The German caroler figurine was given to me by a dear neighbor when I was a child. I happened to have the red piano ornament which was the perfect accompaniment. Elevated on a green depression glass pedestal dish, it adds a sweet holiday touch to the bathroom.
I emptied a large glass canister of laundry room supplies and used it to make another snow globe. Positioned behind the canister is a jewelry tree draped with a strand of gold beads. Surrounded by a few sprigs of greenery and placed on my kitchen island, it adds holiday spirit to a room that generally doesn’t get a lot of Christmas decorating.

This is a project that can probably be made with things you already have on hand. While Christmas ornaments make great focal points, don’t limit yourself to them. A bird’s nest, pine cones, or other natural elements also look lovely surrounded by snow and placed under glass.

So I urge you not to toss that pickle jar when the pickles run out! Use it to create your own snow globe for the holidays. I think you’ll find this project will spark your imagination and fill your home fill with a touch of magic. 

Shirt Pillow Tutorial

For me, a big part of decorating for the holidays includes changing out pillows in nearly every room of my home. It’s an easy and inexpensive thing to do that infuses the house with the Christmas spirit. When the season is over, I simply remove the holiday pillow cover and put a different cover on the pillow form. Storing pillow covers takes up little space and allows me to continuously change up the look of my rooms.

Last year, I made holiday pillow covers from a place mat, sweaters, a skirt, a flannel nightgown, and even a velour bath robe. This year, I added to my collection with a pillow cover made from a flannel shirt.

I found this bold red and black buffalo check men’s flannel shirt at the thrift store and knew the print would be perfect for my holiday decor. Here’s how I transformed it into a pillow.

  1. Measure first. This shirt was exactly 20″ across and my pillow form measured 20″ X 20″ so I was able to use the existing side seams without having to cut or sew them.
  2.  Button the shirt completely and spread it out on a table so that it lies flat, making sure there are no wrinkles on either side. 
  3.  Cut straight across the top of the shirt just under the sleeves. Then, cut straight across the bottom so that the total length is approximately an inch larger than your pillow form. If your shirt is larger than your pillow form, cut 1/2″ larger than your pillow form on each side. This shirt’s checked pattern made cutting a straight line rather easy.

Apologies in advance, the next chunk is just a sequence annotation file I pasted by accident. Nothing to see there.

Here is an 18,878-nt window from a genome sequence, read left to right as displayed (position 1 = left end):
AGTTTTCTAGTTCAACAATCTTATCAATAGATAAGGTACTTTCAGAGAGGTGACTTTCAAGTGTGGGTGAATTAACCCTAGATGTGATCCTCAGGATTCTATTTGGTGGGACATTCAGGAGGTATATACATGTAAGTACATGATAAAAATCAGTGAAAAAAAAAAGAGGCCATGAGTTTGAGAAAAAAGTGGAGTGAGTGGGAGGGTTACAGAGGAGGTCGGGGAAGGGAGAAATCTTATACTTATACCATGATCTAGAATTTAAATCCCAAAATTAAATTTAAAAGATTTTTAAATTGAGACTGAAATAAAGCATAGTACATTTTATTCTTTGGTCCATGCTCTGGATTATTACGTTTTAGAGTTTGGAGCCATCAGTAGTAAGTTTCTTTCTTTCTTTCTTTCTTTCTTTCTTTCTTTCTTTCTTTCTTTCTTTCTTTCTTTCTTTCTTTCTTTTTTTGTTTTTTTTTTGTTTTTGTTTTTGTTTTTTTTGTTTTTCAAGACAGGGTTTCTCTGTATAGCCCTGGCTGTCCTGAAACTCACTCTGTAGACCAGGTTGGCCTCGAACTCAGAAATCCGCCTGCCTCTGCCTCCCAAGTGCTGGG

4. Now, turn it inside out so that the right sides of the fabric are together. Pin across the cut edges and then sew the edges together.

5.  Unbutton the shirt and turn it right side out. Ironing the seams open before turning creates a more professional look, especially if your fabric is stiff. With the tip of your scissors, poke out the corners so that you get nice sharp points on all four corners.

6.  Insert your pillow form, button it up, and ta-da–you’ve just made a pillow from a shirt!

Would you believe this pillow only took about 15 minutes to make? It’s a fun, easy way to recycle old shirts. When the season is over, I’ll remove this cover and put on a different one, but right now I’m enjoying the cozy look it brings to my living room.

Do you have any old shirts that would make great pillows? If so, I encourage you to give this project a try. It’s easier than you think.

Olive Oil: The Bad and the Good

First, the Bad

I recently read the book, Extra Virginity: The Sublime and Scandalous World of Olive Oil by Tom Mueller. It opened my eyes to the shocking process by which most of the world’s olive oil is produced and sold. While we know much about the health benefits of olive oil, these benefits convey only via fresh, pure, unadulterated olive oil. Unfortunately, there is little chance the mass produced olive oil you buy at your local grocery store actually contains “100% Extra Virgin Olive Oil” as the label claims. Because of lax standards in regulating the industry abroad, and due to lack of truth-in-labeling requirements for imports to the United States, most commercially available olive oil is mixed with other cheaper and less healthy seed oils (e.g., cottonseed, sunflower, canola oil).

Furthermore, due to lengthy shipping times and dubious storage conditions, these inferior quality oils are often rancid by the time they make it to grocery store shelves. Consumption of rancid oils can be deleterious to health. But because the American palate has become accustomed to the taste of these inferior oils, we hardly notice the “off” taste or the adulterated flavor of the olive oils we typically consume.

Mueller educates the reader about how small olive farms can hardly survive in the cut-throat world of international olive oil production. The average consumer tends to base purchasing decisions on the lowest available price and does not realize that the product they are paying for is inferior. As long as consumers are unaware of the poor quality of olive oils they purchase and are unwilling to pay the true cost of quality olive oil, the industry is unlikely to change. And unlike the wine industry in Italy, which became highly regulated after a number of deaths occurred from adulterated wine produced in the 1980s, the olive oil industry has had no such calamity that has forced governments to pass laws and enforce regulations which would implement higher standards.